Monday, August 7, 2000

Painted Lady dominates the lake

A morning view of Glen Pass

Duplicating the cover of the Thomas Winnett book (old edition)

2 food canisters in that pack

After yesterday's emotional low point we headed this morning for a physical low point. The drop from Rae Lakes to Woods Creek: 3 hours. The trail down was by turns beautiful and downright ugly. I took several nice photos: Fin Dome, which dominated the sky for much of the early hike...lush glades...rocky slopes, above which hulked spectacular mountains. Too bad I'll never get to see them.

We arrived at the amazing suspension bridge at 11:30 AM. It was a wonky contraption. As soon as one set foot on it, the whole stretch set into motion as if alive. I had camera in hand. My grip on it was not the best. Three or four steps and I realized that I'd better turn around and take Mom's trekking poles. She was gonna want to use her hands. I made it back off the bridge, which bucked like a funhouse ride, and stuffed the camera into my belt-mounted Sun-Dog camera case and took her poles. Back across the unsteady affair I went, backpack bumping along as I gripped the cables with my right hand and kept balance with my left.

happy happy joy joy

Moments before catastrophe

CRUNCH.

Something hit the rocks below. Something plastic, or glass, or metal. Or all three. In a millisecond, and in slow motion, I knew what it was. I didn't even have to look down at my hip to know my camera was gone.

With an amazing amount of calm I got to the other side and made my way to the riverbank. I shucked my pack on the rocky shore. The river ran thick and clear over a bed of smooth rocks. Noting something un-rocklike in the current, I reached in, one foot on the shore, one balanced on a rock in the stream, and one hand on another rock. It was my lens. Incredibly, it looked okay. It might even work.

Hmm.the bayonet grooves had snapped off. Maybe not. Mom made it over the bridge and went downstream to look for camera bits. I fixed my eye on an odd rock in a thick cluster of rapids. Donning sandals, I waded in. Reached. It was my camera.

"My camera's dead," I told her, and held it up for her to see. The body was cracked wide open, electronic innards laid bare and dripping. The back panel flapped wide. The roll of film-everything from Kearsarge Lakes the previous day-twisted in the sunlight. I tried to close it. I heard a noise, like a high-pitched whistle. Putting it to my ear I heard it's dying wheeze, like the charge of a flash bulb in reverse. I wanted to cry, but I didn't. It was just a camera. Sure, it was a $600 Minolta, but it was still just a camera. I gathered the body parts, having had to remove the battery because motors kept trying to turn (even when I turned it off) and put it in its case.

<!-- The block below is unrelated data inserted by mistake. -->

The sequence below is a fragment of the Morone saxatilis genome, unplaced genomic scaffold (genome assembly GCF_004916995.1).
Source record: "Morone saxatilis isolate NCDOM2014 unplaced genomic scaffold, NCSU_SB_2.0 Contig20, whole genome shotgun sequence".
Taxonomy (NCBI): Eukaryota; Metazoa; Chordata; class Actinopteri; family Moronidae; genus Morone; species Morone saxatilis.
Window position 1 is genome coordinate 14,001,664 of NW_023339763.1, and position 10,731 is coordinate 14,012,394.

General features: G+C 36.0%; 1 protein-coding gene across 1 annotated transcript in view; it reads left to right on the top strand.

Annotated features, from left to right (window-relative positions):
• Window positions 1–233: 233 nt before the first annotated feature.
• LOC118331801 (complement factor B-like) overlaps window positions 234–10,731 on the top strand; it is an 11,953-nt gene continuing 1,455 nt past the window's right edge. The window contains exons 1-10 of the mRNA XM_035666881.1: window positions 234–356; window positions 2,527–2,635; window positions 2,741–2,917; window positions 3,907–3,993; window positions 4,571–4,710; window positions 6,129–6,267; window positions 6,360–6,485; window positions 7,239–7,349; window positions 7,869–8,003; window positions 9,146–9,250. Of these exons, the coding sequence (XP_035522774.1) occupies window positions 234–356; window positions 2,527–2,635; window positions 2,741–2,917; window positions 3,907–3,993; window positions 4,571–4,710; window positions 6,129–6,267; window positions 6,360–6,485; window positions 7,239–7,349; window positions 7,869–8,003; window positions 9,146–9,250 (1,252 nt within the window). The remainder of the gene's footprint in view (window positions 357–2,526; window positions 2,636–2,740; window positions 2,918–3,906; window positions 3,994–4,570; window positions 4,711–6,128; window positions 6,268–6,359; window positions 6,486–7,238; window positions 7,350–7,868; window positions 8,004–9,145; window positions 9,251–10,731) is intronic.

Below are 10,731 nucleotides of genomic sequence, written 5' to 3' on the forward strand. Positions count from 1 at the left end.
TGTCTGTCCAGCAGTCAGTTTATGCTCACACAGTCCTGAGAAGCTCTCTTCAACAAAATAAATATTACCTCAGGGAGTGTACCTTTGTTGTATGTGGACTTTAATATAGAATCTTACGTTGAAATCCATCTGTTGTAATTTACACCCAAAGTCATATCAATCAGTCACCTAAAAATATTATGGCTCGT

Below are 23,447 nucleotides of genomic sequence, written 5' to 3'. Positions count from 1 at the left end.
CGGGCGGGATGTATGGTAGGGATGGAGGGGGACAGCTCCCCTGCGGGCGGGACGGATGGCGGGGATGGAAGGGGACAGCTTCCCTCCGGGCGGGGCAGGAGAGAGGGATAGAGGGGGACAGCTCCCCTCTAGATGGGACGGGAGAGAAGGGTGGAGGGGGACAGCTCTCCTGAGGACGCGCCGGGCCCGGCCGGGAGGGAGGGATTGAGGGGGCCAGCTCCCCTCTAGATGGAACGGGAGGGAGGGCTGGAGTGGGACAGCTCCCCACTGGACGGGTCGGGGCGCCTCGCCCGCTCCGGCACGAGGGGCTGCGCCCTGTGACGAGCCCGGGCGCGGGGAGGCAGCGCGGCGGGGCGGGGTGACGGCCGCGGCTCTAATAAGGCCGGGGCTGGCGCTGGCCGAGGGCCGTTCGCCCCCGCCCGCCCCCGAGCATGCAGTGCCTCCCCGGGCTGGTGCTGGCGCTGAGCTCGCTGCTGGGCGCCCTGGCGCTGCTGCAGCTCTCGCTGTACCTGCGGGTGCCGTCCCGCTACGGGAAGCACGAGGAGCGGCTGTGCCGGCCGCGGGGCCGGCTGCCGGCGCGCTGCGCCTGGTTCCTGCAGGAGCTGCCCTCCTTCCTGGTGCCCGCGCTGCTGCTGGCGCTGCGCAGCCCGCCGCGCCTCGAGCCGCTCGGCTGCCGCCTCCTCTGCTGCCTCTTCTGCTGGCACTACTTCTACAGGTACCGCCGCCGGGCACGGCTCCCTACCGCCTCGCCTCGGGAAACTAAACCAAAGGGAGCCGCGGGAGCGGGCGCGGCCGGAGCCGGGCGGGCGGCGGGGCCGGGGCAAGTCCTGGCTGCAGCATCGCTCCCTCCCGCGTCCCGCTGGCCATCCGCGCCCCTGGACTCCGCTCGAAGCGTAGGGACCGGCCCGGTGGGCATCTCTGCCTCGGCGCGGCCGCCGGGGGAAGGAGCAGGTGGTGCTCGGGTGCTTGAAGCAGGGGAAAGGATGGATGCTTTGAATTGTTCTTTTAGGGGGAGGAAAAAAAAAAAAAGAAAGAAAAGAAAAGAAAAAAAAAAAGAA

Unhappy

"My camera's dead."

Dead Minolta

Body parts

8 pm- Today was better. Will carried both food canisters (what a guy). We left camp at 8:20 and descended to Arrowhead and Dollar Lakes, then down, down, down to Woods Creek Crossing at 11:30. Then a terrible thing happened. Will's camera dropped from the suspension bridge. He searched for it and found it in the river in pieces. Then we had a 4 hour climb up Woods Creek. We took a break at a stream crossing and pondered possibilities. Should we keep going or bag it?

Shortly thereafter, a little way up the hot, steep ascent from Woods Creek, Mom and I munched peanut butter and thought. We had a challenge to work through. More than ever we felt the daunting pressure of the upcoming few days. Three passes in four days, including the legendary "Golden Staircase" on the far side of Mather Pass descending to Deer Meadow. The call of Paradise Valley DOWN-river from where we sat, and the dubious exit of the Cedar Grove trailhead was very strong. And the fact that it was called "Paradise" Valley didn't help things any. We clearly had our work cut out for us in the next few days, and if there was ever a moment when I might have been convinced to abandon the John Muir Trail, it was right then. But something, maybe it was the peanut butter, got us to our feet and prompted us up the trail.

We pushed on. The slog up Woods Creek was alternately steep and level, the flat portions doled out like rewards for having managed the occasional devilish clusters of switchbacks. A flurry of big steps up through forest cover found us at the toes of Mr. Wright. Mount Cedric Wright, that is. We turned left. Passed the Sawmill Pass trail and wound up by our own precious lakelet, surrounded on all sides by jagged peaks; a little campsite over which Stellars Jays squabbled like petulant children, through which waddled a fat wild turkey and about which hummed the ever-present, ever-voracious mosquito.

Our spirits are high. And I'm not even sore, though I'm now carrying both food canisters. It's cool. Mom's carrying the cookset.

Mt. Cedric Wright behind Will

Organizing the food

We decided to keep going. We made it to just above Twin Lakes opposite Mt. Cedric Wright. We have our own unnamed lake. We got here about 5:30, washed up- even hair- fixed chicken stew and chocolate pudding. All our food is now in canisters. We hung up toiletries. Tomorrow we hope to make it over Pinchot Pass and high up Mather Basin. Our new strategy is to leave early because (I) move so slowly- about 1 mph. Every day is 8-9 hours of hiking.
Dinner tonight: freeze-dried chicken stew followed by chocolate puddin'.
Trail music: a fair amount of Rush and Yes, though that followed a momentary attachment to "Hit the Road Jack" Also, theme music from "The Crying Game" resurfaced today. No sign of Liz Phair. And that's a good thing.